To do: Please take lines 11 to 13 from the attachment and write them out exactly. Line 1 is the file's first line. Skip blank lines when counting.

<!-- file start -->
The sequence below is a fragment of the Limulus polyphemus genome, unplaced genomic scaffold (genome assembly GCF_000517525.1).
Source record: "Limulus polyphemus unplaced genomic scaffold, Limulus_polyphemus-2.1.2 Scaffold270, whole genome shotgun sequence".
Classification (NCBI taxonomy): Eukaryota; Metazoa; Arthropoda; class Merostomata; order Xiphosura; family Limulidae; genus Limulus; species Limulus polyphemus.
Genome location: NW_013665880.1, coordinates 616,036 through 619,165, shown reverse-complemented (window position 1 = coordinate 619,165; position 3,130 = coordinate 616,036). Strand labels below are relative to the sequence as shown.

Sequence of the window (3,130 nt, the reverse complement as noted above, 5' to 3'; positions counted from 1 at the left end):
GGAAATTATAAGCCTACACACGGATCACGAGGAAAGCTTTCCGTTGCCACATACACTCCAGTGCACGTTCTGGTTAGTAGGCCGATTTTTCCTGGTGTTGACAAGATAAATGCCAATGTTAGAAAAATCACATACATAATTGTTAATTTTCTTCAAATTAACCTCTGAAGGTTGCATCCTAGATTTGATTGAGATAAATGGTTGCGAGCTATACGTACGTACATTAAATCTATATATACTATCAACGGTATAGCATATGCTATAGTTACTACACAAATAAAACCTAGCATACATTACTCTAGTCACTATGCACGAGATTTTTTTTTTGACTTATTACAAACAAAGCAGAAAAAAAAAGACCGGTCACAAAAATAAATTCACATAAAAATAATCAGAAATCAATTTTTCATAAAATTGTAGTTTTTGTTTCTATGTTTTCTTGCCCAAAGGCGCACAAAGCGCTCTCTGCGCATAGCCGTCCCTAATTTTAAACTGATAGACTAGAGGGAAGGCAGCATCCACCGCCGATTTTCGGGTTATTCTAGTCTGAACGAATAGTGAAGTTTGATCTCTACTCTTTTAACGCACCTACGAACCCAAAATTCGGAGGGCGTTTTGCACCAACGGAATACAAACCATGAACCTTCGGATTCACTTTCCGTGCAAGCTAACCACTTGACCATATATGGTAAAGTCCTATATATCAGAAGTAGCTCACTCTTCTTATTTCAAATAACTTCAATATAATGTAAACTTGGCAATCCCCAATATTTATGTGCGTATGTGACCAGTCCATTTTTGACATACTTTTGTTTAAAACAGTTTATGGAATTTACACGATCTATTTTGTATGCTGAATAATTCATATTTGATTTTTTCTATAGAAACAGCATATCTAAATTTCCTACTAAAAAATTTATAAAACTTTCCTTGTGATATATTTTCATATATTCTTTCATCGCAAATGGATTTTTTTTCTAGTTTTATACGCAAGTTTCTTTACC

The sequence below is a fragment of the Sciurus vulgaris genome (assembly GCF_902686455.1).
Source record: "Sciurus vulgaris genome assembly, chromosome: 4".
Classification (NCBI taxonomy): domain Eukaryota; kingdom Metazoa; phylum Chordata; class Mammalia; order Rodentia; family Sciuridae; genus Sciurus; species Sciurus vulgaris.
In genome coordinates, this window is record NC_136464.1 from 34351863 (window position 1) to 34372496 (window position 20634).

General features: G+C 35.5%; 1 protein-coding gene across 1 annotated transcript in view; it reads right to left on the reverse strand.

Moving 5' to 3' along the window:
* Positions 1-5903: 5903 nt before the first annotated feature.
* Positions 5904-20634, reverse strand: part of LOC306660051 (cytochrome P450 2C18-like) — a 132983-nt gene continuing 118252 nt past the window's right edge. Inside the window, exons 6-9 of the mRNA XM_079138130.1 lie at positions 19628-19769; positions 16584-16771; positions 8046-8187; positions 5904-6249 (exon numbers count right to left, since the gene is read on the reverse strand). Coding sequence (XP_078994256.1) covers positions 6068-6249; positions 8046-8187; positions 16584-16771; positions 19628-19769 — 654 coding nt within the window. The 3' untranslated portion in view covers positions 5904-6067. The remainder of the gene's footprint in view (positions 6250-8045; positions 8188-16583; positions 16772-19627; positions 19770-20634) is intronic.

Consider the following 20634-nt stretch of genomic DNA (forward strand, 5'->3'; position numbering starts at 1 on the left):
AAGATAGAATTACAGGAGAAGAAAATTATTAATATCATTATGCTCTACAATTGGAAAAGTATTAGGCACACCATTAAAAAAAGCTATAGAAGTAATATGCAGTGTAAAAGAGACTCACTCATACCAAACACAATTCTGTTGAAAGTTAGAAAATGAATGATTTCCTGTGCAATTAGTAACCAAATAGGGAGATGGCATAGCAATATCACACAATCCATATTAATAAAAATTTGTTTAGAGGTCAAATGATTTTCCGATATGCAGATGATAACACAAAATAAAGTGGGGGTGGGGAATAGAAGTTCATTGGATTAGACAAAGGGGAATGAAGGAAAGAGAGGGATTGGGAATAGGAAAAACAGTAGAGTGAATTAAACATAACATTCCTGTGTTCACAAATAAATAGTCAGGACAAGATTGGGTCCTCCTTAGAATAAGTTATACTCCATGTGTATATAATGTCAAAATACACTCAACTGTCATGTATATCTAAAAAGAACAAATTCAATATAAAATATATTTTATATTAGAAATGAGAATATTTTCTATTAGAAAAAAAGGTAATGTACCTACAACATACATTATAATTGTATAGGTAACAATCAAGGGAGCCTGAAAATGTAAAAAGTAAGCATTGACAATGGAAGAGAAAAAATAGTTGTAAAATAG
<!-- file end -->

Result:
General features: G+C 35.5%; 1 protein-coding gene across 1 annotated transcript in view; it reads right to left on the reverse strand.

Moving 5' to 3' along the window:
* Positions 1-5903: 5903 nt before the first annotated feature.